Selling Commercial Properties vs Residential
MARKETING A COMMERCIAL PROPERTY
Commercial properties have many of the same challenges that residential properties have when they go to resale. They may be vacant, rundown and siphoning off $$$ from their owners, rather than making MONEY. Commercial properties, by definition are expected to make money for their owners, regardless of whether the owners are institutional or individual investors.
If factors do not come together in an advantageous way a property could sit empty for years while it bleeds cash away from investors.
At some point investors will try to cut their losses.
A strip mall that is nearly new is currently sitting empty and neglected near us. It’s for sale, but has generated little interest. The seller is a real estate professional. Efforts at getting this property to be fully rented and making money have been notably unsuccessful. We think it would make a great location for some type of home health agency, but have not presented this idea to the owner.
Surprisingly even these more sophisticated investors will make the same mistake many homeowners make when marketing commercial property.
Their biggest mistake? They don’t try to make the property look as attractive as possible.
Many owners of commercial properties will list them for sale and fail to consider or address street appeal. They are probably wanting to get rid of the entire headache, similarly to homeowners who want to sell their property “as is”.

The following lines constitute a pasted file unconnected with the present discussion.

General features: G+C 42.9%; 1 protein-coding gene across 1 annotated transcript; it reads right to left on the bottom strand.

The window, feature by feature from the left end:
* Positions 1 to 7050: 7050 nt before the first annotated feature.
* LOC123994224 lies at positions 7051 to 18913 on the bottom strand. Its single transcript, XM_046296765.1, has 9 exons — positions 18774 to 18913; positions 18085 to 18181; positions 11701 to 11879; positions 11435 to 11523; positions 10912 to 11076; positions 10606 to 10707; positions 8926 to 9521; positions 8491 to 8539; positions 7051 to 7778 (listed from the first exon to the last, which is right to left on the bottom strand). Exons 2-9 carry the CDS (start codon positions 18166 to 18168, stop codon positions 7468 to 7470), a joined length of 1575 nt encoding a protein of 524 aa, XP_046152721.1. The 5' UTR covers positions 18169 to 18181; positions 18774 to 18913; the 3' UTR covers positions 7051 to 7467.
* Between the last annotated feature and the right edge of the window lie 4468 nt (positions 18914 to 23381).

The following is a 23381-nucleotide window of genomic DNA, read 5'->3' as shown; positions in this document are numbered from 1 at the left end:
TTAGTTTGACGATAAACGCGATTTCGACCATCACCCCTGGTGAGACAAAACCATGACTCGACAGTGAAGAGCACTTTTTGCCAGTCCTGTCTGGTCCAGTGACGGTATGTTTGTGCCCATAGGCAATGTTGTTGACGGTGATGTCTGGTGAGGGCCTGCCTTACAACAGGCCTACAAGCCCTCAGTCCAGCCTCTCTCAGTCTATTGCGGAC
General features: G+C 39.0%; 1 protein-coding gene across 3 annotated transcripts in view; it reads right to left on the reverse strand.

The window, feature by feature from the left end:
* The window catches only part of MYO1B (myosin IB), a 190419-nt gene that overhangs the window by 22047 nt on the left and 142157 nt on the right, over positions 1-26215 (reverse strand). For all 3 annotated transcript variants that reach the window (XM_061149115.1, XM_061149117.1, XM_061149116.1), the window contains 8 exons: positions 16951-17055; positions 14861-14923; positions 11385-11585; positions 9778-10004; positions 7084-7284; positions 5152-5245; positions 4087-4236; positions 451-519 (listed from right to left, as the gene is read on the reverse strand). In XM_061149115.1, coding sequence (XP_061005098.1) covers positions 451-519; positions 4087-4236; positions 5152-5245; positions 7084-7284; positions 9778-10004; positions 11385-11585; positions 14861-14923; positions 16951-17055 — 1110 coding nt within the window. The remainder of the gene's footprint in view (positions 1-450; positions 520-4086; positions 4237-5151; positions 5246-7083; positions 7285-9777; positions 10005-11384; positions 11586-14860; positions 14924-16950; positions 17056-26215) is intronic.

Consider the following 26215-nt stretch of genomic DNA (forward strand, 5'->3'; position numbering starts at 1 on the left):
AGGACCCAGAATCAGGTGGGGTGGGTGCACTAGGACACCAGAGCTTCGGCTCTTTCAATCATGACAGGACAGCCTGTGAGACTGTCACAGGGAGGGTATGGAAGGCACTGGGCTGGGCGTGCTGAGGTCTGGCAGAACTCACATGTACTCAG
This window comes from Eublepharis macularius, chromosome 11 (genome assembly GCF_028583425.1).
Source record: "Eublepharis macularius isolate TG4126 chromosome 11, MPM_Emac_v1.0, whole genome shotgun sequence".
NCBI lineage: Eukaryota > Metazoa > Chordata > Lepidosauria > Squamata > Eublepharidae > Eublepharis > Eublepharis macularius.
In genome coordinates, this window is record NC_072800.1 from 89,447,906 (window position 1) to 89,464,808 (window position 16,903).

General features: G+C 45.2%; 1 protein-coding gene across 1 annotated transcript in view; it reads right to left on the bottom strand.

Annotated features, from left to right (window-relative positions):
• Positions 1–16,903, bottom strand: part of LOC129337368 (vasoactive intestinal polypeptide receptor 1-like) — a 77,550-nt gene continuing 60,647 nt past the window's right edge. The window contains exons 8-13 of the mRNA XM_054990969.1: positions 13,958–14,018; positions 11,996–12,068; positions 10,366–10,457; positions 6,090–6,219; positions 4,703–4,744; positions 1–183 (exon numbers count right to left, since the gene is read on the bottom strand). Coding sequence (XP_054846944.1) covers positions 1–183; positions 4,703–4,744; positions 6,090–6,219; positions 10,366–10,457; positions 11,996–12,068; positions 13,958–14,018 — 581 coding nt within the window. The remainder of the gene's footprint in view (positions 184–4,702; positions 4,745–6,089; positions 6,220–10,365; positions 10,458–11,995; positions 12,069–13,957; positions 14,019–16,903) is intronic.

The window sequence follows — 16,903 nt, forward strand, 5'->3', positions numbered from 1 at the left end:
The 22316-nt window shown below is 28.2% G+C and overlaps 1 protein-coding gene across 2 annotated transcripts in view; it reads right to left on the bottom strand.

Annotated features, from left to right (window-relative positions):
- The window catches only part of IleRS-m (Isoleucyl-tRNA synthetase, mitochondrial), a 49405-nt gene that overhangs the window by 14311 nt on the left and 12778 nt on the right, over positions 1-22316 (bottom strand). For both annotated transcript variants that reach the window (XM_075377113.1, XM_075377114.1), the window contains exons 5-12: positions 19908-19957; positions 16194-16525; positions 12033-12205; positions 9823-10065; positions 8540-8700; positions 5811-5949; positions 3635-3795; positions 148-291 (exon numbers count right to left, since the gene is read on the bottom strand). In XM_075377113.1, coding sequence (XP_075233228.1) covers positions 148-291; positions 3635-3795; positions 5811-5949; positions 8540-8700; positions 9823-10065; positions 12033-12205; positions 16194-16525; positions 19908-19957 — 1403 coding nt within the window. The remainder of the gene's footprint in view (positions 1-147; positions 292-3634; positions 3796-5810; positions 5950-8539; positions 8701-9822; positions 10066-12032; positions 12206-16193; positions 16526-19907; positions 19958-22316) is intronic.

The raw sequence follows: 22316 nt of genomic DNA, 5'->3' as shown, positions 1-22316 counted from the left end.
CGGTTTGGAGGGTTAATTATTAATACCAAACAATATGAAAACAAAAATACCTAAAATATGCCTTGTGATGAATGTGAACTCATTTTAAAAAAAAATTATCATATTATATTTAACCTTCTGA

Of course unless the property is in a stellar location and in perfect show condition it may linger on the market, eating through lots of money for years or even decades, just as many residential houses do. Some properties even end up abandoned or foreclosed.
Some of this real estate could be generating income streams with a little improved marketing or imaginative repurposing.
Pragmatically speaking, a commercial property that is generating income becomes much more attractive to potential buyers, AND to potential renters.
Part of the value of these types of properties IS how they look to both buyers and renters. Appearance matters. This is NOT news…but it is frequently ignored.
It does not hurt to analyze what could make any piece of real estate more viable from both a business standpoint and from the standpoint of attracting customers and buyers. While it’s challenging to try to guess what will attract customers, all businesses that succeed HAVE to figure it out or die trying.
Investors, by definition expect to make money. If they want to sell a commercial property they need to make it look good so they can fulfill this worthy goal. On that subject, here is an article on this subject, repurposing a commercial property.